The trial court denied reconsideration on several grounds:  (1) plaintiffs did not present in the proposed second amended complaint any new or  different facts as required by Code of Civil Procedure section 1008, subdivision (a), and (2) because they are not beneficiaries of the trust, plaintiffs have no interest in the written trust document such that they have standing to seek declaratory relief.   In the same order, the trial court dismissed the action for failure of plaintiffs to join all indispensable parties.   A judgment of dismissal was subsequently entered from which judgment plaintiffs appeal.

 The trial court erred in sustaining the demurrers to the first amended complaint for lack of standing.  Probate Code section 9654 provides:  “The heirs or devisees may themselves, or jointly with the personal representative, maintain an action for possession of property or to quiet title to property against any person except the personal representative.”   Plaintiffs' claim for constructive trust is, in effect, an action for “possession of property.”  (See Dorland v. Dorland (1960) 178 Cal.App.2d 664, 666–669, 3 Cal.Rptr. 262.)  “A constructive trust is not a true trust but an equitable remedy available to a plaintiff seeking recovery of specific property in a number of widely differing situations.   The cause of action is not based on the establishment of a trust, but consists of the fraud, breach of fiduciary duty, or other act which entitles the plaintiff to some relief.   That relief, in a proper case, may be to make the defendant a constructive trustee with a duty to transfer to the plaintiff.”  (5 Witkin, Cal. Procedure (3d ed.  1985) Pleading, § 791, p. 234;  italics in original.)

Plaintiffs could not acquire possession of the trust assets directly since they must first be delivered to the decedent's personal representative for distribution under the will.  (Estate of Piercy (1914) 168 Cal. 750, 753, 145 P. 88;  see Prob.Code, § 9650.)   Nevertheless, plaintiffs' action for constructive trust is one seeking possession of property.  (Dorland v. Dorland, supra, 178 Cal.App.2d at pp. 666–669, 3 Cal.Rptr. 262.)   Accordingly, plaintiffs have standing to maintain the action by virtue of Probate Code section 9654.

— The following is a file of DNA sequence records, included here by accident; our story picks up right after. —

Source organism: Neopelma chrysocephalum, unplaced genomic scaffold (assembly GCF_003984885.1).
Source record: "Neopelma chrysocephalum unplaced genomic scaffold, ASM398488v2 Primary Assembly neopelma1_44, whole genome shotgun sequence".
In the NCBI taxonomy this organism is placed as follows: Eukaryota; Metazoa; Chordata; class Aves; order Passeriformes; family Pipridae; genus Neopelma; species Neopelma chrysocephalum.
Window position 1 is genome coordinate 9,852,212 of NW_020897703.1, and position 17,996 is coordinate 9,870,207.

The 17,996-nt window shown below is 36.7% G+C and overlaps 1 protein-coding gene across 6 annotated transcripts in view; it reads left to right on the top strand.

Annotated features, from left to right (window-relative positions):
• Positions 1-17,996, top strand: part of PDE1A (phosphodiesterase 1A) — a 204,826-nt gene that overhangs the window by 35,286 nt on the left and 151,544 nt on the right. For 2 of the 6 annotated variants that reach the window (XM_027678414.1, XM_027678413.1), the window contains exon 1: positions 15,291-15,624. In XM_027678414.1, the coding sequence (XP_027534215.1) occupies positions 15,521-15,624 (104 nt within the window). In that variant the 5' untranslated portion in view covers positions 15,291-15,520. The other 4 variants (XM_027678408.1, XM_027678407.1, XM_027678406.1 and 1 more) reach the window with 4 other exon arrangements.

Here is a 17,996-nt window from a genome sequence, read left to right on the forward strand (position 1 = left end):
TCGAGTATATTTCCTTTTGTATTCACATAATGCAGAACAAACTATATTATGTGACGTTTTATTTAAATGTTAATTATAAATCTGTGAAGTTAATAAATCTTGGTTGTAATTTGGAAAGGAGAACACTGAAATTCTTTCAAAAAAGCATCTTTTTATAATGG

Quite apart from the authority of Probate Code section 9654, plaintiffs have standing to maintain an action to invalidate the trust and compel delivery of the trust assets to the estate.   The complaint alleges that defendants, using undue influence, took advantage of decedent's senility and induced her to execute a trust in their favor.   For purposes of demurrer, we accept these allegations as true.  (Garcia v. Superior Court (1990) 50 Cal.3d 728, 732, 268 Cal.Rptr. 779, 789 P.2d 960.)   Accordingly, upon decedent's death, the right to bring an action to invalidate the trust vested in her personal representative.  (See Holland v. Kelly (1917) 177 Cal. 507, 509 –511, 171 P. 421;  Collins v. O'Laverty (1902) 136 Cal. 31, 35–36, 68 P. 327;  see Prob.Code, § 9820.)   As Witkin notes, “[t]he general rule, both at common law and under the codes, is that the executor or administrator is the proper party to sue on behalf of the estate․   In the absence  of special circumstances [ ] neither one nor all of the heirs or distributees under a will can sue alone, and they are not necessary or proper parties to a suit by the representative.”  (4 Witkin, Cal. Procedure, op cit. supra, Executors & Administrators § 114, p. 150;  italics added.)

 Here there are special circumstances which implicate the exception which allows the decedent's heirs or beneficiaries under her will to bring the action in their names alone.   As it happens, defendant Toy is both decedent's personal representative and the trustee of the trust.   Toy could hardly be expected on behalf of the estate to initiate an action to declare invalid the trust which she administers as trustee.  “An heir may maintain an action against anyone, except an executor or administrator, for possession of or to quiet title to the real property of a decedent and if special circumstances justify such, for any other purpose or respecting any other property.”   (Bohn v. Smith (1967) 252 Cal.App.2d 678, 680–681, 60 Cal.Rptr. 757.)

Toy notes an action under Probate Code section 9654 cannot be maintained against the decedent's personal representative.   However, plaintiffs sue Toy in her capacity as trustee, not in her capacity as decedent's personal representative.

 Generally, it is the plaintiff's responsibility to plead the special circumstances which call for an exception to the rule.  (4 Witkin, Cal. Procedure, op. cit. supra, Executors & Administrators § 115, p. 151.)   Plaintiffs' first amended complaint is deficient in that respect.   Although it pleads Toy is the acting trustee of the trust, it omits to allege she is also decedent's personal representative.   However, this deficiency was remedied when defendants requested the trial court take judicial notice that Toy is also decedent's personal representative.   Thus, the special circumstances justifying an exception to the rule were competently before the trial court when it ruled on the demurrers to plaintiffs' first amended complaint.